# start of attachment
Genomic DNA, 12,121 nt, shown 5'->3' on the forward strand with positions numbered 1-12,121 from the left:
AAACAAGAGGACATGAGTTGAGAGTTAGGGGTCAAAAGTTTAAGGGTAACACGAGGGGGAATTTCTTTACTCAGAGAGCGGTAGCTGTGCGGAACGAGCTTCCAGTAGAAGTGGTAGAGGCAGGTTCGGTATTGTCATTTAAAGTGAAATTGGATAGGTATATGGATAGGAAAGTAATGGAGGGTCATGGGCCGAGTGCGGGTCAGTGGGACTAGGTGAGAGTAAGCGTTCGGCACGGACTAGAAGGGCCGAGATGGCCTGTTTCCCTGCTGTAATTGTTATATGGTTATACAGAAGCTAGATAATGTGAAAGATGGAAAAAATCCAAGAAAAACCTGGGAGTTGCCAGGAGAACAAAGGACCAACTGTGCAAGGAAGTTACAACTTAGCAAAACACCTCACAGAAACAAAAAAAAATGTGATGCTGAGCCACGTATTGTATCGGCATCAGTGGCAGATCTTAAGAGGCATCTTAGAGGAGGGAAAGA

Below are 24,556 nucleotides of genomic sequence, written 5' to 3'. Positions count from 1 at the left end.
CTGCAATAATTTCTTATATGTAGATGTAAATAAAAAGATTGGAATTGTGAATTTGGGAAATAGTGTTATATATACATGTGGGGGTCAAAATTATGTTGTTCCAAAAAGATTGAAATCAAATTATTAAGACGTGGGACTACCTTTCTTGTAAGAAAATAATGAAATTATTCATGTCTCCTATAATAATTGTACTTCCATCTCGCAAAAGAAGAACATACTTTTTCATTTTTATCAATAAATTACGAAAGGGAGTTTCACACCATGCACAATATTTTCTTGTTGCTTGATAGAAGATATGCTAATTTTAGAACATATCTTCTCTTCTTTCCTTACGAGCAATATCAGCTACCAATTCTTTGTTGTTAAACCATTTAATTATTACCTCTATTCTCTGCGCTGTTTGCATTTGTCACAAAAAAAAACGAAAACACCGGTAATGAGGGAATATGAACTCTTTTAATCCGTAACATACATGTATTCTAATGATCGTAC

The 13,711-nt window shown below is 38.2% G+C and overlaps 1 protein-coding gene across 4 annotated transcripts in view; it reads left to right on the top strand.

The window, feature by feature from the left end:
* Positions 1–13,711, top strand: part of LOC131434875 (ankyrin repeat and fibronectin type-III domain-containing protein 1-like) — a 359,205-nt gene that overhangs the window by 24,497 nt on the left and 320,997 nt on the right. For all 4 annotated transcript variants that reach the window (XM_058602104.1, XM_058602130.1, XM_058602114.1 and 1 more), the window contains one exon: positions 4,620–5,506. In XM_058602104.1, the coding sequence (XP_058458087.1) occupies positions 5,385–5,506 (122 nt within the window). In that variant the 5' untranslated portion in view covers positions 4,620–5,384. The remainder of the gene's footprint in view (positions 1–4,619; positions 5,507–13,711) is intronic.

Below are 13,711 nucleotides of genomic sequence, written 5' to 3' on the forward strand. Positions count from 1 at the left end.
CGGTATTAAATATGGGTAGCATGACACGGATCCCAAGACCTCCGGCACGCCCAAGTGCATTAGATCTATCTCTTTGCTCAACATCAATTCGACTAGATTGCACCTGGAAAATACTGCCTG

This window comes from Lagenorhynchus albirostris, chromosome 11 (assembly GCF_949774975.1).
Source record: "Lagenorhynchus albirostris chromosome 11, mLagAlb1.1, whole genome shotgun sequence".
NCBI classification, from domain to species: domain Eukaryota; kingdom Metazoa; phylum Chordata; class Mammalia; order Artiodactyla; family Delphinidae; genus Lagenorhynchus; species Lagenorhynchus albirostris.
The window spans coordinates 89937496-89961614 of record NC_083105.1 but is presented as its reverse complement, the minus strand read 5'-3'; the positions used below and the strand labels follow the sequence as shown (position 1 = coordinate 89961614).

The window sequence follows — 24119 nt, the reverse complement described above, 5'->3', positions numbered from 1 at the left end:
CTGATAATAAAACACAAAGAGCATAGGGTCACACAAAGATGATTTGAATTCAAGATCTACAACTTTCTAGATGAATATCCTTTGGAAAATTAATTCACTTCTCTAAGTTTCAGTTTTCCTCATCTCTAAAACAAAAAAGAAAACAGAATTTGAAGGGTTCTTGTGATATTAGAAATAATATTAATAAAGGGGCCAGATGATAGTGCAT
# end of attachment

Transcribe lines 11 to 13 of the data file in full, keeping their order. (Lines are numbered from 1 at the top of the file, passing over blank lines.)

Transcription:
Source record: "Lagenorhynchus albirostris chromosome 11, mLagAlb1.1, whole genome shotgun sequence".
NCBI classification, from domain to species: domain Eukaryota; kingdom Metazoa; phylum Chordata; class Mammalia; order Artiodactyla; family Delphinidae; genus Lagenorhynchus; species Lagenorhynchus albirostris.
The window spans coordinates 89937496-89961614 of record NC_083105.1 but is presented as its reverse complement, the minus strand read 5'-3'; the positions used below and the strand labels follow the sequence as shown (position 1 = coordinate 89961614).